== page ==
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Unreal Tournament

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Unreal Tournament
Unrealtournament.jpg
Developer(s)
Publisher(s)
Designer(s)
Programmer(s)
Artist(s) Shane Caudle
Composer(s)
Series Unreal
Engine Unreal Engine 1
Platform(s) Microsoft Windows, Classic Mac OS, Linux, PlayStation 2, Dreamcast
Release Windows
  • NA: November 30, 1999
  • EU: December 3, 1999
Classic Mac OS
  • NA: January 17, 2000
Dreamcast
  • NA: October 21, 2000
  • EU: April 20, 2001
PlayStation 2
  • NA: March 13, 2001
  • EU: June 29, 2001
Genre(s) First-person shooter
Mode(s) Single-player, multiplayer

Unreal Tournament is a first-person shooter video game developed by Epic Games and Digital Extremes. The second installment in the Unreal series, it was first published by GT Interactive in 1999 for Microsoft Windows, and later released on the PlayStation 2 by Infogrames, in 2001 and on the Dreamcast by Secret Level in 2000. Players compete in a series of matches of various types, with the general aim of out-killing opponents. The PC version supports multiplayer online or over a local area network. Free expansion packs were released, some of which were bundled with a 2000 re-release: Unreal Tournament: Game of the Year Edition.

The game is based on the same technology that powered Unreal, but the design of Unreal Tournament shifted the series' focus to competitive multiplayer action. Development took almost a year and a half, and the game was initially intended to be an expansion for Unreal. Unreal Tournament received critical acclaim, with reviewers praising the graphics, artificial intelligence and gameplay, although the console ports were noted for having limitations. The game won a number of awards from a variety of gaming publications, and the series has continued with the releases of sequels Unreal Tournament 2003 in 2002, Unreal Tournament 2004 in 2004, and Unreal Tournament 3 in 2007.

Gameplay[edit]

A typical game of Domination in progress.

Unreal Tournament is an arena first-person shooter, with head-to-head multiplayer deathmatches being the primary focus of the game. The single-player campaign is a series of arena matches played with bots, where the player competes for the title of Grand Champion.[1] The player moves up the tournament ladder in order to challenge the current champion, Xan, a mysterious being with exceptional skill.[2] Also available is a Practice mode, in which, as its name implies, the player practices a match. Match settings (such as score and time limits) can be customized. Also available are "mutators" which drastically alter gameplay aspects, such as "InstaGib", the use of which makes players compete with instant-kill weapons instead of the normal ones.[3] Weapons include Enforcers, Rocket Launchers, and Rippers, which fire ricocheting blades. Most weapons have two firing modes which have different effects: for example, Rippers can also fire non-ricocheting blades which explode on impact. A special weapon is the Redeemer, which causes a very large and powerful explosion.[4]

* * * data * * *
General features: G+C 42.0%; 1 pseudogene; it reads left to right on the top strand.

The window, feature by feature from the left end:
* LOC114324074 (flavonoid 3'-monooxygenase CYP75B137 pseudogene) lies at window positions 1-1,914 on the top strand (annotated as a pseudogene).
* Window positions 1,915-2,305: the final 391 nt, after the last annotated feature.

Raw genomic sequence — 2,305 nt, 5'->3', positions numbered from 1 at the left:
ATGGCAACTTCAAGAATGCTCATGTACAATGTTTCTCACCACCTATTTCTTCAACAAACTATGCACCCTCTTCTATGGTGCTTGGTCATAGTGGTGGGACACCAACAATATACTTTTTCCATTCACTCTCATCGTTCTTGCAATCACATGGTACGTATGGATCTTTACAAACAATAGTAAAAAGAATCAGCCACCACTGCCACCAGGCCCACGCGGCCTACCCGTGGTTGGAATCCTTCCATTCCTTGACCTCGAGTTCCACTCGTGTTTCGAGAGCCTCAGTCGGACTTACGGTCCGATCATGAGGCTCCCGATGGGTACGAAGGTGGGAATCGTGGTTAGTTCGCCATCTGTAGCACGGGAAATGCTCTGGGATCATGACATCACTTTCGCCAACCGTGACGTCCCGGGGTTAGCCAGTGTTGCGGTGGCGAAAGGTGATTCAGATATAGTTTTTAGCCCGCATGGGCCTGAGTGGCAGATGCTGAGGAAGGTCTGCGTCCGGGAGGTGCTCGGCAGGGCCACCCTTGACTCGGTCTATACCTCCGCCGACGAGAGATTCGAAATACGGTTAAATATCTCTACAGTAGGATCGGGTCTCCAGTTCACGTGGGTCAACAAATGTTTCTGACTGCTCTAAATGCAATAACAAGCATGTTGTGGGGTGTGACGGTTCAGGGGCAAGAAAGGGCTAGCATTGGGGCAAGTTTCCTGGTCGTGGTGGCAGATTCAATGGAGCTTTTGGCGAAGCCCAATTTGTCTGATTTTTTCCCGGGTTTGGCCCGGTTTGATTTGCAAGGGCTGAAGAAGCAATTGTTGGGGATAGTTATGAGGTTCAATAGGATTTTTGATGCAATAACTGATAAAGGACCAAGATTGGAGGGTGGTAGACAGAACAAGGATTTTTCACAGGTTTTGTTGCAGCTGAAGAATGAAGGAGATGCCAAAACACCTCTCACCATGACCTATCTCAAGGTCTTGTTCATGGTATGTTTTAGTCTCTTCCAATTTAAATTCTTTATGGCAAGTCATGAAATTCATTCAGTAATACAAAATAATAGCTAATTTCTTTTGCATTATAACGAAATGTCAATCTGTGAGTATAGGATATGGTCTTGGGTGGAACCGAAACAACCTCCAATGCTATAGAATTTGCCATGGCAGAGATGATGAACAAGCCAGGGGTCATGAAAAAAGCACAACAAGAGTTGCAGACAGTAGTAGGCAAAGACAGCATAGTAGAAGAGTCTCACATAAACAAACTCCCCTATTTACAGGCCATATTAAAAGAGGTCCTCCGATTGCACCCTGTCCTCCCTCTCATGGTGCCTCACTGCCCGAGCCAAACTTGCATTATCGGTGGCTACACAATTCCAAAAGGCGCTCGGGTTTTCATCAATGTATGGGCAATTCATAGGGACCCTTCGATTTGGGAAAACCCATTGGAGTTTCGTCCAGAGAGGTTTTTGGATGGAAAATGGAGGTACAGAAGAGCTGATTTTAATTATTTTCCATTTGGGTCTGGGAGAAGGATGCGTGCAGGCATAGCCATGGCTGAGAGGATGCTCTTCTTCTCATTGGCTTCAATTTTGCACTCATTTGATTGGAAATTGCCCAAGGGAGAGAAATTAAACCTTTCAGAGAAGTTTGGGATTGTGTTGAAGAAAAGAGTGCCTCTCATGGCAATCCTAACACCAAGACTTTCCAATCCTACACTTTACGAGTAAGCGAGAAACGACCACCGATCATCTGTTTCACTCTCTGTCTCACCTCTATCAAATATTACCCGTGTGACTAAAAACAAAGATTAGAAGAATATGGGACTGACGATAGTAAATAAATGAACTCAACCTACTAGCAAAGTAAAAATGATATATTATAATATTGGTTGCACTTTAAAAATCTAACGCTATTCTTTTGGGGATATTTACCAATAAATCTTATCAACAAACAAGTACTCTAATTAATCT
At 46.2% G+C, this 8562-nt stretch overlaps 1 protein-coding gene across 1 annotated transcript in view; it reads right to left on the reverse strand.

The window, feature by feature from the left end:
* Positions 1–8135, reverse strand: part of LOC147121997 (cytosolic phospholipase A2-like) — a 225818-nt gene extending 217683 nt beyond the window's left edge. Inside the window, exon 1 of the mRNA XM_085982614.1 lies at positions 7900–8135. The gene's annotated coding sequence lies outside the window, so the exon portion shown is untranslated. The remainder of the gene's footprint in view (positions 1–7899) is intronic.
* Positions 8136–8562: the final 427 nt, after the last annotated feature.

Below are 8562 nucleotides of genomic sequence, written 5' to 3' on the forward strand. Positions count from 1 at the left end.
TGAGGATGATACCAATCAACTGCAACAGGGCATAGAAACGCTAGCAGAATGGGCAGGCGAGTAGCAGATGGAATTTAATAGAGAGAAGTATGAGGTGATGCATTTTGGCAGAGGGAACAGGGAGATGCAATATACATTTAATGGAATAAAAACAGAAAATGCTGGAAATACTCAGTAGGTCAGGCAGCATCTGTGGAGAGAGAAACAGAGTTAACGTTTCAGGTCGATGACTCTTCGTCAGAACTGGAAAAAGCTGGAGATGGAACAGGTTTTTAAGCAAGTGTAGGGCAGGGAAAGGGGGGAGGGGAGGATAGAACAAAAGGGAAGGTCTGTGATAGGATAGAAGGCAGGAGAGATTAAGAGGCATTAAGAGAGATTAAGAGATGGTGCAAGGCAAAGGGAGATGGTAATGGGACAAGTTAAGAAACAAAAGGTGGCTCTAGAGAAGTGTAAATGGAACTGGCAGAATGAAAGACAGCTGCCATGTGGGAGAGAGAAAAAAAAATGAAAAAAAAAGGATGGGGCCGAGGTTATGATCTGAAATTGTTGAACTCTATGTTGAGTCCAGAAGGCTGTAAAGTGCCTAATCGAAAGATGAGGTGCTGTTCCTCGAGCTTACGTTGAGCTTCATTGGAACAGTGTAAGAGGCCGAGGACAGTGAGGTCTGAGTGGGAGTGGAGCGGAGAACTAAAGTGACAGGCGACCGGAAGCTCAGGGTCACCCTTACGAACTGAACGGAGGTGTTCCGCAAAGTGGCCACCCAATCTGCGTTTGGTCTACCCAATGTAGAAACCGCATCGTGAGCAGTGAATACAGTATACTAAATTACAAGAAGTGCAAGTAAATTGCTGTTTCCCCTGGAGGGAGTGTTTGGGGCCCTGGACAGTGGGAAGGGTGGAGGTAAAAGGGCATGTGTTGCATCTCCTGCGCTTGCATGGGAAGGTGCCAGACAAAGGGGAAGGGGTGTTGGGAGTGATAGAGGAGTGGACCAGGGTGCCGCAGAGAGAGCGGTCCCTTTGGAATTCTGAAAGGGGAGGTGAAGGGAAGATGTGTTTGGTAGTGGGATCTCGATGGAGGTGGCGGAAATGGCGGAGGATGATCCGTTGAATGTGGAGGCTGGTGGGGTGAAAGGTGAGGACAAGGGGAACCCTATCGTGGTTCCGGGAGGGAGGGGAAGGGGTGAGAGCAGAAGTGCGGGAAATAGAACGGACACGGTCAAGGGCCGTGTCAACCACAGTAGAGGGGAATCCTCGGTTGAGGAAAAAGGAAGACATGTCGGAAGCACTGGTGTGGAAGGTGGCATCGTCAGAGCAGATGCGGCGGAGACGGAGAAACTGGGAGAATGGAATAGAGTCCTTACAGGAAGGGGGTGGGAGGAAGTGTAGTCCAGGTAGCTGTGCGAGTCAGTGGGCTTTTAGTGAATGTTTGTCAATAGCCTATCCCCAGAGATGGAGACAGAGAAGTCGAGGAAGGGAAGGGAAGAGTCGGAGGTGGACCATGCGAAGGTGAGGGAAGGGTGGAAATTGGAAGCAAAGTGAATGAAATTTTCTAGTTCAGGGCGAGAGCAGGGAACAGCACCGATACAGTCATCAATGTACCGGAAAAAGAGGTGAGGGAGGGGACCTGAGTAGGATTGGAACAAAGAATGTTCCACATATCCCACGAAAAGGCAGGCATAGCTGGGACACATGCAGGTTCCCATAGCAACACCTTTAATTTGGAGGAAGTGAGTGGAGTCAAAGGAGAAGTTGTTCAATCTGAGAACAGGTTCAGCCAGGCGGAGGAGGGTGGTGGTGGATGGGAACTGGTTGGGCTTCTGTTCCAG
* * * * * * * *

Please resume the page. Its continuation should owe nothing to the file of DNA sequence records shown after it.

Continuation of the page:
Items such as Body Armor (which reduce damage taken), health packs (which heal players), and Damage Amplifiers are scattered across levels.[5] Levels are set in a variety of environments, including spaceships, outposts, and buildings such as castles and monasteries.[6] Many contain features such as elevators (lifts) and teleporters, and obstacles such as water and lava.[7] The game is backwards compatible with the majority of Unreal multiplayer maps.[8] The PC version includes a level editor in which players can create their own levels,[9] and the PlayStation 2 version supports the use of a USB keyboard and mouse, enabling players to play in a similar manner to the PC version.[10]

For team matches, bots are used to fill the roles of the player's teammates. The player can choose the bots' skill level or have it automatically adjust to the player's performance. Bots can be further customized by changing attributes such as names, appearance, and weapon preferences.[11] In team matches, players can give orders to bots on their team.[12] The PC version supports multiplayer mode over the internet or a local area network (the original Unreal was mainly a single-player game[13]).[14]

Game types[edit]